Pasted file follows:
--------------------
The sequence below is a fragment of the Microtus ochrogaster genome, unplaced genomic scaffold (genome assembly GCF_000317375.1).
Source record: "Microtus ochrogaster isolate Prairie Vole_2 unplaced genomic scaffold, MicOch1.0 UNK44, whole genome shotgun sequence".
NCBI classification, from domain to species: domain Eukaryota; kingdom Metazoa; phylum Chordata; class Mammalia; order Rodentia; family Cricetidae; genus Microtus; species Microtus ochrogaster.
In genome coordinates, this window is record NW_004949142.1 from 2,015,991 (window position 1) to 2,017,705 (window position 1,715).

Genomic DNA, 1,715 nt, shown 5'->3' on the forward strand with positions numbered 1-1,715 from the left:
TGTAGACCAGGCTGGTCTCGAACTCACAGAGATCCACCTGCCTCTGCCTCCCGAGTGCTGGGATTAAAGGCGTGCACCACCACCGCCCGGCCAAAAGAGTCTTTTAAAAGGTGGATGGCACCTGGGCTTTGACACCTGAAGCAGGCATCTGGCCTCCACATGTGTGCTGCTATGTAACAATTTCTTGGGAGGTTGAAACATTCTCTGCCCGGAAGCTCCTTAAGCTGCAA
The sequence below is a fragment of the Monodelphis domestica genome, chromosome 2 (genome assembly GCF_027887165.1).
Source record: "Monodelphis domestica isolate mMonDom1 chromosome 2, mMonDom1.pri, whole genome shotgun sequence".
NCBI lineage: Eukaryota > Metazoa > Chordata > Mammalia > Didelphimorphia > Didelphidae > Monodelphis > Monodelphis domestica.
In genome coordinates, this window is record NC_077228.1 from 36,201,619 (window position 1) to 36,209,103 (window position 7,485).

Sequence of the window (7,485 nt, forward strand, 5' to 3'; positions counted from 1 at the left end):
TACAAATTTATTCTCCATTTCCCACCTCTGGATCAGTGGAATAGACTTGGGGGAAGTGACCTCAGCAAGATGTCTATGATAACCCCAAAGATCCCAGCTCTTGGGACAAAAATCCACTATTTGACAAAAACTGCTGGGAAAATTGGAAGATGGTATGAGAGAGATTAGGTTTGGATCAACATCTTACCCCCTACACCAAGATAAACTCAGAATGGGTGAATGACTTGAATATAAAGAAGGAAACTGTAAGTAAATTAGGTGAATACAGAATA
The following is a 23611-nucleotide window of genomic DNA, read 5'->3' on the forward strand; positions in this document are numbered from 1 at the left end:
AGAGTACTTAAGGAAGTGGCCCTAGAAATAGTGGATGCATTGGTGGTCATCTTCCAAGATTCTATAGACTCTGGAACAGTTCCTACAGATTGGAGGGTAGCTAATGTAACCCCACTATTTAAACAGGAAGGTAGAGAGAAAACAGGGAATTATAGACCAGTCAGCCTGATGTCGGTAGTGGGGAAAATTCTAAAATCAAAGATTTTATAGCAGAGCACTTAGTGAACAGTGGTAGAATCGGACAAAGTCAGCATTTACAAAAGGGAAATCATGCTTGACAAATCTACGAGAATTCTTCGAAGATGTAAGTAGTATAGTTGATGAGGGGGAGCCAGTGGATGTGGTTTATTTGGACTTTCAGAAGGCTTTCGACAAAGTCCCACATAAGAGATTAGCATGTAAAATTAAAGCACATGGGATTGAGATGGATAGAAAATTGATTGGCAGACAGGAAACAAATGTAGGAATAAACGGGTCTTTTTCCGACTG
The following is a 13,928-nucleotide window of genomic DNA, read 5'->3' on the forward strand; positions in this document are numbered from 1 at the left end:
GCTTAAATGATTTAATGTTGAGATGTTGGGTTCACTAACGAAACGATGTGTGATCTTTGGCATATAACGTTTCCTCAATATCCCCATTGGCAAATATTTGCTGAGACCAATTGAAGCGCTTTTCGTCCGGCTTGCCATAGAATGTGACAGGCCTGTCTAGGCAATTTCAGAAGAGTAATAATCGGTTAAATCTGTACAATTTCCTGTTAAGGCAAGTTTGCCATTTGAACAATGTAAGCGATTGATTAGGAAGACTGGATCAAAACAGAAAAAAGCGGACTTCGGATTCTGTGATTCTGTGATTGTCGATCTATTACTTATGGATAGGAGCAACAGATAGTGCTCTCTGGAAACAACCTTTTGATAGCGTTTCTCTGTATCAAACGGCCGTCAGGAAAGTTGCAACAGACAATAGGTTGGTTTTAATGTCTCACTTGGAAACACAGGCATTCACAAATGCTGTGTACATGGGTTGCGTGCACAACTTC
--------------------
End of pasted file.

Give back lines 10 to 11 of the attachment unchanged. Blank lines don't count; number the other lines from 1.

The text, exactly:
In genome coordinates, this window is record NC_077228.1 from 36,201,619 (window position 1) to 36,209,103 (window position 7,485).

Sequence of the window (7,485 nt, forward strand, 5' to 3'; positions counted from 1 at the left end):